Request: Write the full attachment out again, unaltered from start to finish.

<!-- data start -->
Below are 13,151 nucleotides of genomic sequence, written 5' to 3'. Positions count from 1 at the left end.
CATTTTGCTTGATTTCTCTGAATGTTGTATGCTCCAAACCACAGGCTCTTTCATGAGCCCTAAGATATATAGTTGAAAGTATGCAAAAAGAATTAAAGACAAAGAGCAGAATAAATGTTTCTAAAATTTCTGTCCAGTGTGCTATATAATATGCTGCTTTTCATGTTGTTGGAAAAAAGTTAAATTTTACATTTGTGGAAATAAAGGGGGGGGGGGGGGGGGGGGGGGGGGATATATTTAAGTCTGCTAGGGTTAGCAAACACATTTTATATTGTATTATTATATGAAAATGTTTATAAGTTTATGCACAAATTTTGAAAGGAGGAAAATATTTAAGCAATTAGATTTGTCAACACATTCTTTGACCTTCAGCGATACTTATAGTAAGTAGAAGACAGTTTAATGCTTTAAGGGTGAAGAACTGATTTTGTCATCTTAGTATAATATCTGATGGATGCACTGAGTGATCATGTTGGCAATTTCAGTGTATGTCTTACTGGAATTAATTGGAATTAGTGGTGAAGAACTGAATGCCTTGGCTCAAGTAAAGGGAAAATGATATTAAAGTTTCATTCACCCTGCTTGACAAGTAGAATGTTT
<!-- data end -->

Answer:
Below are 13,151 nucleotides of genomic sequence, written 5' to 3'. Positions count from 1 at the left end.
CATTTTGCTTGATTTCTCTGAATGTTGTATGCTCCAAACCACAGGCTCTTTCATGAGCCCTAAGATATATAGTTGAAAGTATGCAAAAAGAATTAAAGACAAAGAGCAGAATAAATGTTTCTAAAATTTCTGTCCAGTGTGCTATATAATATGCTGCTTTTCATGTTGTTGGAAAAAAGTTAAATTTTACATTTGTGGAAATAAAGGGGGGGGGGGGGGGGGGGGGGGGGGATATATTTAAGTCTGCTAGGGTTAGCAAACACATTTTATATTGTATTATTATATGAAAATGTTTATAAGTTTATGCACAAATTTTGAAAGGAGGAAAATATTTAAGCAATTAGATTTGTCAACACATTCTTTGACCTTCAGCGATACTTATAGTAAGTAGAAGACAGTTTAATGCTTTAAGGGTGAAGAACTGATTTTGTCATCTTAGTATAATATCTGATGGATGCACTGAGTGATCATGTTGGCAATTTCAGTGTATGTCTTACTGGAATTAATTGGAATTAGTGGTGAAGAACTGAATGCCTTGGCTCAAGTAAAGGGAAAATGATATTAAAGTTTCATTCACCCTGCTTGACAAGTAGAATGTTT